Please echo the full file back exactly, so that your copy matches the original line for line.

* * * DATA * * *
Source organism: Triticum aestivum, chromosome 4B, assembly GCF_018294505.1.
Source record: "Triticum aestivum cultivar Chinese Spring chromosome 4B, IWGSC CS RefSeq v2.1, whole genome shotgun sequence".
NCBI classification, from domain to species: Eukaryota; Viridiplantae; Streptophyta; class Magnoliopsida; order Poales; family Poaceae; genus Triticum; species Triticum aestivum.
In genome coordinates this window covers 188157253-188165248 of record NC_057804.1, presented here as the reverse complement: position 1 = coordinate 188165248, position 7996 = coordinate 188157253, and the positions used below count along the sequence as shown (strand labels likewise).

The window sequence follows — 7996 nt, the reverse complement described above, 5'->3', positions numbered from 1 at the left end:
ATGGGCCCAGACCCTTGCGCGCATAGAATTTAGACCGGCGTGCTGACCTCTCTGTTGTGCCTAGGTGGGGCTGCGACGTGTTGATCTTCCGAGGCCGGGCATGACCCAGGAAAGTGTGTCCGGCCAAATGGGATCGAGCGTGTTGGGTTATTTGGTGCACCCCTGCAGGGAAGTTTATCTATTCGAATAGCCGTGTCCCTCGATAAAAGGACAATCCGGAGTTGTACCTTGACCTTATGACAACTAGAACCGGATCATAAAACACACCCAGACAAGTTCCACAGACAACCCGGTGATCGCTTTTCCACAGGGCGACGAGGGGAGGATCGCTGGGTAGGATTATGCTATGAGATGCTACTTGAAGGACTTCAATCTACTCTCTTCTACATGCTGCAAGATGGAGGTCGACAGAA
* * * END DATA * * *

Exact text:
Source organism: Triticum aestivum, chromosome 4B, assembly GCF_018294505.1.
Source record: "Triticum aestivum cultivar Chinese Spring chromosome 4B, IWGSC CS RefSeq v2.1, whole genome shotgun sequence".
NCBI classification, from domain to species: Eukaryota; Viridiplantae; Streptophyta; class Magnoliopsida; order Poales; family Poaceae; genus Triticum; species Triticum aestivum.
In genome coordinates this window covers 188157253-188165248 of record NC_057804.1, presented here as the reverse complement: position 1 = coordinate 188165248, position 7996 = coordinate 188157253, and the positions used below count along the sequence as shown (strand labels likewise).

The window sequence follows — 7996 nt, the reverse complement described above, 5'->3', positions numbered from 1 at the left end:
ATGGGCCCAGACCCTTGCGCGCATAGAATTTAGACCGGCGTGCTGACCTCTCTGTTGTGCCTAGGTGGGGCTGCGACGTGTTGATCTTCCGAGGCCGGGCATGACCCAGGAAAGTGTGTCCGGCCAAATGGGATCGAGCGTGTTGGGTTATTTGGTGCACCCCTGCAGGGAAGTTTATCTATTCGAATAGCCGTGTCCCTCGATAAAAGGACAATCCGGAGTTGTACCTTGACCTTATGACAACTAGAACCGGATCATAAAACACACCCAGACAAGTTCCACAGACAACCCGGTGATCGCTTTTCCACAGGGCGACGAGGGGAGGATCGCTGGGTAGGATTATGCTATGAGATGCTACTTGAAGGACTTCAATCTACTCTCTTCTACATGCTGCAAGATGGAGGTCGACAGAA